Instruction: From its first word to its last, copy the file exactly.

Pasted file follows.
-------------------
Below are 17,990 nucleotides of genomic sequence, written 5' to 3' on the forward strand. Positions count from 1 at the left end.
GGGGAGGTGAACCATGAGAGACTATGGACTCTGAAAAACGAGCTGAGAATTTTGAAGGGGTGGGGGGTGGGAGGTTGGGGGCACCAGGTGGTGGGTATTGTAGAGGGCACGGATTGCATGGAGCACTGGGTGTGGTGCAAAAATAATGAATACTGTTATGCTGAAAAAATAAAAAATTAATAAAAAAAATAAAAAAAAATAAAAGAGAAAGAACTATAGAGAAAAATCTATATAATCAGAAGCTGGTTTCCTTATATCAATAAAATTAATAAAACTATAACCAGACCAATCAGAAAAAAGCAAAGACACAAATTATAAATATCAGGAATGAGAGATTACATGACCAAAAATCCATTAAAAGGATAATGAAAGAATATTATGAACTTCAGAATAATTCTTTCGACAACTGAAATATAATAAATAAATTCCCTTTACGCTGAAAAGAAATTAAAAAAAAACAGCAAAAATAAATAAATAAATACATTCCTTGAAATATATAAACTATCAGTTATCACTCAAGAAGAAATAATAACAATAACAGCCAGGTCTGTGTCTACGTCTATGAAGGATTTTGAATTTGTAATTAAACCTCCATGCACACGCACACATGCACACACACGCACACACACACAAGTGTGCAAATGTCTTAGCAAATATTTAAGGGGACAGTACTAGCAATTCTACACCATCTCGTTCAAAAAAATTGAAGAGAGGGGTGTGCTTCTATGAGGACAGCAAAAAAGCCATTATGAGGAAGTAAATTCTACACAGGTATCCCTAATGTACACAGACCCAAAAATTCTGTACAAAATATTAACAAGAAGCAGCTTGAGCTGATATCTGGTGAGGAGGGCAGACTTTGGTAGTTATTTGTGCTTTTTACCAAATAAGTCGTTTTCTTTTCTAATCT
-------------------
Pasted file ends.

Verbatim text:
Below are 17,990 nucleotides of genomic sequence, written 5' to 3' on the forward strand. Positions count from 1 at the left end.
GGGGAGGTGAACCATGAGAGACTATGGACTCTGAAAAACGAGCTGAGAATTTTGAAGGGGTGGGGGGTGGGAGGTTGGGGGCACCAGGTGGTGGGTATTGTAGAGGGCACGGATTGCATGGAGCACTGGGTGTGGTGCAAAAATAATGAATACTGTTATGCTGAAAAAATAAAAAATTAATAAAAAAAATAAAAAAAAATAAAAGAGAAAGAACTATAGAGAAAAATCTATATAATCAGAAGCTGGTTTCCTTATATCAATAAAATTAATAAAACTATAACCAGACCAATCAGAAAAAAGCAAAGACACAAATTATAAATATCAGGAATGAGAGATTACATGACCAAAAATCCATTAAAAGGATAATGAAAGAATATTATGAACTTCAGAATAATTCTTTCGACAACTGAAATATAATAAATAAATTCCCTTTACGCTGAAAAGAAATTAAAAAAAAACAGCAAAAATAAATAAATAAATACATTCCTTGAAATATATAAACTATCAGTTATCACTCAAGAAGAAATAATAACAATAACAGCCAGGTCTGTGTCTACGTCTATGAAGGATTTTGAATTTGTAATTAAACCTCCATGCACACGCACACATGCACACACACGCACACACACACAAGTGTGCAAATGTCTTAGCAAATATTTAAGGGGACAGTACTAGCAATTCTACACCATCTCGTTCAAAAAAATTGAAGAGAGGGGTGTGCTTCTATGAGGACAGCAAAAAAGCCATTATGAGGAAGTAAATTCTACACAGGTATCCCTAATGTACACAGACCCAAAAATTCTGTACAAAATATTAACAAGAAGCAGCTTGAGCTGATATCTGGTGAGGAGGGCAGACTTTGGTAGTTATTTGTGCTTTTTACCAAATAAGTCGTTTTCTTTTCTAATCT